Resolved, That we propose that the United States Environmental Protection Agency’s drinking water health advisory level for PFAS of 70 ppt should be used for any interim cleanup or response actions until the PFAS Scientific Advisory Committee completes its review, risk assessment, and recommendations; and be it further

Resolved, That copies of this resolution be transmitted to the Governor; the members of the Michigan PFAS Action Response Team; and the directors of the Department of Environmental Quality, the Department of Health and Human Services, the Department of Military and Veterans Affairs, and the Department of Agriculture and Rural Development.

The resolution was referred to the Committee on Natural Resources.

Reps. Pagan, Sabo, Love, Sowerby, Chang, Geiss, Lasinski, Faris, Yancey, Brinks, Hoadley, Moss, Gay-Dagnogo, Greig, Rabhi, Guerra, Green, Garrett, Wittenberg, Chirkun, Cochran, Jones, Phelps and Sneller offered the following resolution:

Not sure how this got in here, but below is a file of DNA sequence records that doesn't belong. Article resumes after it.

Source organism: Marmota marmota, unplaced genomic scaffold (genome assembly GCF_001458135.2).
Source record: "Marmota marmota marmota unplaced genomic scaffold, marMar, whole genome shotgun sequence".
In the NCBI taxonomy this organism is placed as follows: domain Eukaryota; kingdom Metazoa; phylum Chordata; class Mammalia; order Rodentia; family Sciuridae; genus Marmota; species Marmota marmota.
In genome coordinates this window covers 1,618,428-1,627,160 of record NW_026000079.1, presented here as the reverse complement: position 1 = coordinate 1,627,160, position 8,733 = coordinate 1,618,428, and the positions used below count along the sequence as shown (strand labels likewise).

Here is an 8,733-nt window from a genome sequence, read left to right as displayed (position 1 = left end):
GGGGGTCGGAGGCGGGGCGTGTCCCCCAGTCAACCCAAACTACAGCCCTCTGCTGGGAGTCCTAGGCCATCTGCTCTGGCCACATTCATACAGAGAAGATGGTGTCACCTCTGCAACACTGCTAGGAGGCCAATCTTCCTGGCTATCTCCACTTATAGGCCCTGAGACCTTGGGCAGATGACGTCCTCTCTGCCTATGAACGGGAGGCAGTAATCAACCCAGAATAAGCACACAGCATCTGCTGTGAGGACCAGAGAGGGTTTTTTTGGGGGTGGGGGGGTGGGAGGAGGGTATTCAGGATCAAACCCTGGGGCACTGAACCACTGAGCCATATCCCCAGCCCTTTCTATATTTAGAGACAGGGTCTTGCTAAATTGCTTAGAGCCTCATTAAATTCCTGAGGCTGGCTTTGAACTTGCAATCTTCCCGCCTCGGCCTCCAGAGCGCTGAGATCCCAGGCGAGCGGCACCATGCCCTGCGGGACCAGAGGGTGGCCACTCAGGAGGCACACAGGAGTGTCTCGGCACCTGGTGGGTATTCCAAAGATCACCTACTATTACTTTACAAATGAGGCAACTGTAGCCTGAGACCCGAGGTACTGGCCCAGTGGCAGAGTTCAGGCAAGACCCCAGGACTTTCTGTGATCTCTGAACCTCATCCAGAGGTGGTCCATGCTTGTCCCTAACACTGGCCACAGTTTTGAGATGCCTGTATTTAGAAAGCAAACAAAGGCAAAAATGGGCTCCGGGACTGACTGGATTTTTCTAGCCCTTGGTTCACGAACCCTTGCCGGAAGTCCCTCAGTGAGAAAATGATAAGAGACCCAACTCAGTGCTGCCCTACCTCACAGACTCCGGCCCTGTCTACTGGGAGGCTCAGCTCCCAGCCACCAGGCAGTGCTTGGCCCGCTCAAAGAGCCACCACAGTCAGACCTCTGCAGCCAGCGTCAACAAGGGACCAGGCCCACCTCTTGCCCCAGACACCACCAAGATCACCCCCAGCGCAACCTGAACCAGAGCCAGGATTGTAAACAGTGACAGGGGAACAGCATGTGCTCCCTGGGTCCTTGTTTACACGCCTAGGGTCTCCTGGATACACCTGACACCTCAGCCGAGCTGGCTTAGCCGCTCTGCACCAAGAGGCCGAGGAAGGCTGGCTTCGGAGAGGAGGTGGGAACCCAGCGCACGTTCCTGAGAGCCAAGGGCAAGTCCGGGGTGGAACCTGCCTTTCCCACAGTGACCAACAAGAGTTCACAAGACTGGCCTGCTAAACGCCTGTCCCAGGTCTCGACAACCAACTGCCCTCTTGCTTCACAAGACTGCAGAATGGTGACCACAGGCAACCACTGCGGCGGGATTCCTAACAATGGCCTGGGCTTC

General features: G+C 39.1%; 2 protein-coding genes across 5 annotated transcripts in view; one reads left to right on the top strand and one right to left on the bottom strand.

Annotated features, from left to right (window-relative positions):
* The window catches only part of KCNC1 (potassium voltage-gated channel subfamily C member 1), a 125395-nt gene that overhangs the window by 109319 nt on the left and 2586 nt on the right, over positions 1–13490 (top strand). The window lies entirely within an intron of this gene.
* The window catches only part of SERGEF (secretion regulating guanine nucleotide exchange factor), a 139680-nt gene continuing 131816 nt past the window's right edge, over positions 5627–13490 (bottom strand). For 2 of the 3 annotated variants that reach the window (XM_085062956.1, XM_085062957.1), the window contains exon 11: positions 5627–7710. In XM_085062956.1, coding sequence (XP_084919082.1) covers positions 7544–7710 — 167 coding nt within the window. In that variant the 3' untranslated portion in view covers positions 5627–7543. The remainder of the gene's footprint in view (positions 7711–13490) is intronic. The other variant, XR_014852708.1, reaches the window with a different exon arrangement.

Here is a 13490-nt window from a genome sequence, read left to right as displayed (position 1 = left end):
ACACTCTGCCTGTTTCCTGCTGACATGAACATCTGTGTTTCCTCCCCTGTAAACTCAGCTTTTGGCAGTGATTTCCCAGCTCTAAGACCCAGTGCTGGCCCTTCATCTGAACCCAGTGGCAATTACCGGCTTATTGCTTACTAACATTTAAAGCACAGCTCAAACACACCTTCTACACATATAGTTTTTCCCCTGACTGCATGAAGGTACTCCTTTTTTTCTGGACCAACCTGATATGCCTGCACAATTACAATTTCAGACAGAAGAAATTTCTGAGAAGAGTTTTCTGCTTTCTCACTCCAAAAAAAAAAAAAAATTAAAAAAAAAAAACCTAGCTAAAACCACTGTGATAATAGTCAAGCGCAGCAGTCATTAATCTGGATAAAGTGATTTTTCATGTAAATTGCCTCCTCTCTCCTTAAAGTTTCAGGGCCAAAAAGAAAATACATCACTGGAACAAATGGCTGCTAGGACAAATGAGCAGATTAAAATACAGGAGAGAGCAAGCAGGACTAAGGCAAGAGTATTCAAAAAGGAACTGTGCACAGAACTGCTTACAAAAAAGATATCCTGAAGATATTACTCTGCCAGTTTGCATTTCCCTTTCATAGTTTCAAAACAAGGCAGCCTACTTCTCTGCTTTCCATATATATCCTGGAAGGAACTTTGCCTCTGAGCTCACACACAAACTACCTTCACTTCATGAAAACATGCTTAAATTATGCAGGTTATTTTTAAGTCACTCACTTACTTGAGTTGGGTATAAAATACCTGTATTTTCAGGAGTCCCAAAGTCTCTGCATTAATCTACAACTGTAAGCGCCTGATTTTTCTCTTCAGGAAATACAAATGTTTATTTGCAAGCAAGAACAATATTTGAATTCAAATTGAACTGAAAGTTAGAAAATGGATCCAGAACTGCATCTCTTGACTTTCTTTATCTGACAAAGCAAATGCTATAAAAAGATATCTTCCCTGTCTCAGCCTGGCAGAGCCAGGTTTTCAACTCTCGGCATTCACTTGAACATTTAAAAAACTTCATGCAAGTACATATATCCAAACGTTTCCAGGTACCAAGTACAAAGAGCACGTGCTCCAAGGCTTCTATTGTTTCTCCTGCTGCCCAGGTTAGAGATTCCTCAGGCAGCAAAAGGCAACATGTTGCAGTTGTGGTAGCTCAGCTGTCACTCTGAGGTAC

House Resolution No. 229.

A resolution to recognize the 45th anniversary of the issuance of the U.S. Supreme Court Roe v. Wade ruling.

Whereas, The Michigan House of Representatives recognizes the anniversary of the United States Supreme Court decision, Roe v. Wade, decided on January 22, 1973, affirming that the United States Constitution safeguards a woman’s right to make her own medical decisions, and that government should not intrude in the most private and personal family matters; and

Whereas, Women’s reproductive freedom is vital to a woman’s health, economic security, and the ability to participate equally in society. Comprehensive reproductive health care, including safe abortion, is a vital component of a woman’s overall health; and

Whereas, Like other medical procedures, the safety of abortion is furthered by evidence-based practices developed and supported by medical professionals. Any regulation of medical care should have a legitimate purpose and if possible, be enforced in a way that increases, rather than decreases, access; and